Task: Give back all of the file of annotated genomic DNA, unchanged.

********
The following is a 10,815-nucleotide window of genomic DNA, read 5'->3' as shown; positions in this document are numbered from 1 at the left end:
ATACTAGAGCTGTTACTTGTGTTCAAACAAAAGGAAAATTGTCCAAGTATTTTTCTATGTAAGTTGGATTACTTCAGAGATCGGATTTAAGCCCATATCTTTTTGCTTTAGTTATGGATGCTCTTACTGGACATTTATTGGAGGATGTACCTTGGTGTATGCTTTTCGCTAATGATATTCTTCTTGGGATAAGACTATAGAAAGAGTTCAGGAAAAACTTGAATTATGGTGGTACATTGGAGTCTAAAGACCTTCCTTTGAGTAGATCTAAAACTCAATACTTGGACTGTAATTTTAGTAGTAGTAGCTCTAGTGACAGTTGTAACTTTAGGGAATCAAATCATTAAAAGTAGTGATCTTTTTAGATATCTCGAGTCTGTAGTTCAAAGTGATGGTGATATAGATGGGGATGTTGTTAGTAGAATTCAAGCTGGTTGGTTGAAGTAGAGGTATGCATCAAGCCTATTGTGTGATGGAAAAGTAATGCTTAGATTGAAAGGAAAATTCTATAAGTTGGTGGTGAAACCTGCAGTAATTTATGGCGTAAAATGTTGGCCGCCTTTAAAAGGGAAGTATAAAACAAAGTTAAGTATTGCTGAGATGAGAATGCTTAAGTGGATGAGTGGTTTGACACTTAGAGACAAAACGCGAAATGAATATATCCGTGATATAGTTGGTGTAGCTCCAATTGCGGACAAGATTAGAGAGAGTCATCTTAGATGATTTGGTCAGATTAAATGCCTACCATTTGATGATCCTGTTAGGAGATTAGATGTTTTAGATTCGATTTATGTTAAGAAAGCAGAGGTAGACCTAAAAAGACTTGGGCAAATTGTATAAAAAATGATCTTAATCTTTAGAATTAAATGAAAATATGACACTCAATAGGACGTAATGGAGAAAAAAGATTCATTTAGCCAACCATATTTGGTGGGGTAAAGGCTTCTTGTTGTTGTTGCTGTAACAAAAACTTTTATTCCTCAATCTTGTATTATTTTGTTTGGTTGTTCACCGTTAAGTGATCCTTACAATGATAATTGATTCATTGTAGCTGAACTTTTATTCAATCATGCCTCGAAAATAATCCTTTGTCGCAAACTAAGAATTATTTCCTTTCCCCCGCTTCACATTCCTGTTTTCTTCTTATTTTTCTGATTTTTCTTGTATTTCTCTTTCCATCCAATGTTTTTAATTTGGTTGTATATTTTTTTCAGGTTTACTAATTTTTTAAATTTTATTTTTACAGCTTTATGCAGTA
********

The following is a 10,815-nucleotide window of genomic DNA, read 5'->3' as shown; positions in this document are numbered from 1 at the left end:
ATACTAGAGCTGTTACTTGTGTTCAAACAAAAGGAAAATTGTCCAAGTATTTTTCTATGTAAGTTGGATTACTTCAGAGATCGGATTTAAGCCCATATCTTTTTGCTTTAGTTATGGATGCTCTTACTGGACATTTATTGGAGGATGTACCTTGGTGTATGCTTTTCGCTAATGATATTCTTCTTGGGATAAGACTATAGAAAGAGTTCAGGAAAAACTTGAATTATGGTGGTACATTGGAGTCTAAAGACCTTCCTTTGAGTAGATCTAAAACTCAATACTTGGACTGTAATTTTAGTAGTAGTAGCTCTAGTGACAGTTGTAACTTTAGGGAATCAAATCATTAAAAGTAGTGATCTTTTTAGATATCTCGAGTCTGTAGTTCAAAGTGATGGTGATATAGATGGGGATGTTGTTAGTAGAATTCAAGCTGGTTGGTTGAAGTAGAGGTATGCATCAAGCCTATTGTGTGATGGAAAAGTAATGCTTAGATTGAAAGGAAAATTCTATAAGTTGGTGGTGAAACCTGCAGTAATTTATGGCGTAAAATGTTGGCCGCCTTTAAAAGGGAAGTATAAAACAAAGTTAAGTATTGCTGAGATGAGAATGCTTAAGTGGATGAGTGGTTTGACACTTAGAGACAAAACGCGAAATGAATATATCCGTGATATAGTTGGTGTAGCTCCAATTGCGGACAAGATTAGAGAGAGTCATCTTAGATGATTTGGTCAGATTAAATGCCTACCATTTGATGATCCTGTTAGGAGATTAGATGTTTTAGATTCGATTTATGTTAAGAAAGCAGAGGTAGACCTAAAAAGACTTGGGCAAATTGTATAAAAAATGATCTTAATCTTTAGAATTAAATGAAAATATGACACTCAATAGGACGTAATGGAGAAAAAAGATTCATTTAGCCAACCATATTTGGTGGGGTAAAGGCTTCTTGTTGTTGTTGCTGTAACAAAAACTTTTATTCCTCAATCTTGTATTATTTTGTTTGGTTGTTCACCGTTAAGTGATCCTTACAATGATAATTGATTCATTGTAGCTGAACTTTTATTCAATCATGCCTCGAAAATAATCCTTTGTCGCAAACTAAGAATTATTTCCTTTCCCCCGCTTCACATTCCTGTTTTCTTCTTATTTTTCTGATTTTTCTTGTATTTCTCTTTCCATCCAATGTTTTTAATTTGGTTGTATATTTTTTTCAGGTTTACTAATTTTTTAAATTTTATTTTTACAGCTTTATGCAGTA